Uncovering “Operation Windigo”

Hackers have been able to develop a strong distribution platform for spam and malware by using a backdoor Trojan to infect Unix servers worldwide. In last couple of years, over 25,000 Unix servers have been infected.

ESET, an anti-virus firm, has recently issued a report describing ‘Windigo’. The security firm in association with the European Organization for Nuclear Research (CERN), the Swedish National Infrastructure for Computing, CERT-Bund and other agencies has uncovered ‘Operation Windigo’.

The Windigo attackers are usingOpenSSH backdoor and credential stealer (Linux/Ebury) to steal credentials of system administrators. Thehackers then exploit the credentials to redirect web visitors to malicious exploit pages and ads.

ESET confirms that around 10,000 servers are infected worldwide by Operation Windigo. Around 35 million spams are being sent daily to end-users. Servers in the US, Italy, the UK, France and Germany are majorly impacted by this spam and malware campaign.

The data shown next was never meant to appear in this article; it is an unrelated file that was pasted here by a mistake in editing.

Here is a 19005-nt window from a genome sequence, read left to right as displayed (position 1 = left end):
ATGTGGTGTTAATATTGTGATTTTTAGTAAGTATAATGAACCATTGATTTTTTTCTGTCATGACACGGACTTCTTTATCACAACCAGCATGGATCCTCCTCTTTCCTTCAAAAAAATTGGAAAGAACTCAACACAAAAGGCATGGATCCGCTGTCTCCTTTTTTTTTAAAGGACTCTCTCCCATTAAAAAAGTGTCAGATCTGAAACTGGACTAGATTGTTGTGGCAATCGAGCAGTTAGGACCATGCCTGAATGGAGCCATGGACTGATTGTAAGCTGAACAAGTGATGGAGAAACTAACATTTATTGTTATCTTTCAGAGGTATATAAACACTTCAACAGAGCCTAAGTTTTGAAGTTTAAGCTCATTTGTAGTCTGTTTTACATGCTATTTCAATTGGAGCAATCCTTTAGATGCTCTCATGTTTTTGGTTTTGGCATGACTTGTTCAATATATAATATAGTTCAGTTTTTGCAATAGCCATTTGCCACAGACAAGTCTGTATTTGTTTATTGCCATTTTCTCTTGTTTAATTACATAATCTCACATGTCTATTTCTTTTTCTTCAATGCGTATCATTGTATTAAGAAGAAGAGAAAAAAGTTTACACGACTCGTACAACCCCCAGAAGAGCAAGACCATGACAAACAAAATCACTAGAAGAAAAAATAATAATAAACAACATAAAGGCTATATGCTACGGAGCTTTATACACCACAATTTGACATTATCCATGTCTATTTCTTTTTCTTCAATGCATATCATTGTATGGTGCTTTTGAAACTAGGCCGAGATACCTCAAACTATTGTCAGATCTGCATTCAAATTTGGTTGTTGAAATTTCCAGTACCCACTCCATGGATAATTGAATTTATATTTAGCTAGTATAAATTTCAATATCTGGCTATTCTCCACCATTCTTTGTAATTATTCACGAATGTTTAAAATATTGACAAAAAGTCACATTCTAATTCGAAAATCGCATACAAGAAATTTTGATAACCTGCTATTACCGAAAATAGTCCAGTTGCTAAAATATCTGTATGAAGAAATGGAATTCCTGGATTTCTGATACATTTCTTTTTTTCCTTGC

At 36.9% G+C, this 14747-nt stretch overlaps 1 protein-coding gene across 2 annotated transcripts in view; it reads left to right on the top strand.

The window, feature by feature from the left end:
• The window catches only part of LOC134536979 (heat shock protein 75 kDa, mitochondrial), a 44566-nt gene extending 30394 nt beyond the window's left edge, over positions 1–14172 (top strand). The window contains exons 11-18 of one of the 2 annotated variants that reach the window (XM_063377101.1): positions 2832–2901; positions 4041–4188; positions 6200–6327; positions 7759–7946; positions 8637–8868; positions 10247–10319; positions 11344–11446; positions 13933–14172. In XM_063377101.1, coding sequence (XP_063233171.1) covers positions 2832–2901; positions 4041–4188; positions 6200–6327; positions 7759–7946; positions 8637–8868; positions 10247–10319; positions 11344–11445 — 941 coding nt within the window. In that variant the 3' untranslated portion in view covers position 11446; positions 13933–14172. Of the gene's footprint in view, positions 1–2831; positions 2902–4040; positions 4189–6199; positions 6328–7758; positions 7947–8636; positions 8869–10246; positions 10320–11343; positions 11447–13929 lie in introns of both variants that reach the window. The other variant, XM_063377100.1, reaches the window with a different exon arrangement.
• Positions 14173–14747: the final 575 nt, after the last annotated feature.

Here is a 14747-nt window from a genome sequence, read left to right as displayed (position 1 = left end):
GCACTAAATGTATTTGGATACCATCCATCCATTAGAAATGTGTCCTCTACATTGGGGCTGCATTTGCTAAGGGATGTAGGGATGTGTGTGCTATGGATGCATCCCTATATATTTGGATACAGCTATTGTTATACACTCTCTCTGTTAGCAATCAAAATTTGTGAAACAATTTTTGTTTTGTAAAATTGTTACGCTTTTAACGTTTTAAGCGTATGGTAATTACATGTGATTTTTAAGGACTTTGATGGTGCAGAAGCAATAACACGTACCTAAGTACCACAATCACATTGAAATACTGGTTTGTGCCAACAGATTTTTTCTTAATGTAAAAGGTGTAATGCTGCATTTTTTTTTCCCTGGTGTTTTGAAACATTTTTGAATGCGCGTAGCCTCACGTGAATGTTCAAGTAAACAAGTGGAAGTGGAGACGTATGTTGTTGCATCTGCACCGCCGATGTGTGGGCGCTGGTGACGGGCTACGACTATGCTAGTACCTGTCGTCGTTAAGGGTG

As per a security intelligence program manager at ESET, their researchers are yet to find out how the OpenSSHbackdoor attacked servers initially. However, the hackers possibly do benefit financially from this campaign via unknown channels.

This spam and malware campaign attacks different devices by redirecting them to different malicious contents. Windows computer users, for instance, are redirected to exploit links, iPhone users are redirected to pornographic ads and Mac users are served with dating-sites’ads.

ESET further added that their researchers are getting in touch with system administrators – to ensure that they check their servers to see if they have been infected. If yes, they are advised to clean their servers and reinstalling OS and softwares. New passwords and secret pins/keys are strongly advisable to be used. Security measures like two-factor authentication can be used to strengthen security in the aftereffects of the attack.Though it is a complicated process to start from scratch but this can have far reaching impact on their website visitors.

ESET has provided a list of ‘Indicators of Compromise’in their report. Large hosting providers and system administrators can use that list to identify malware attack. In a section of the white paper, ESET has also suggested measures of cleaning affected servers.

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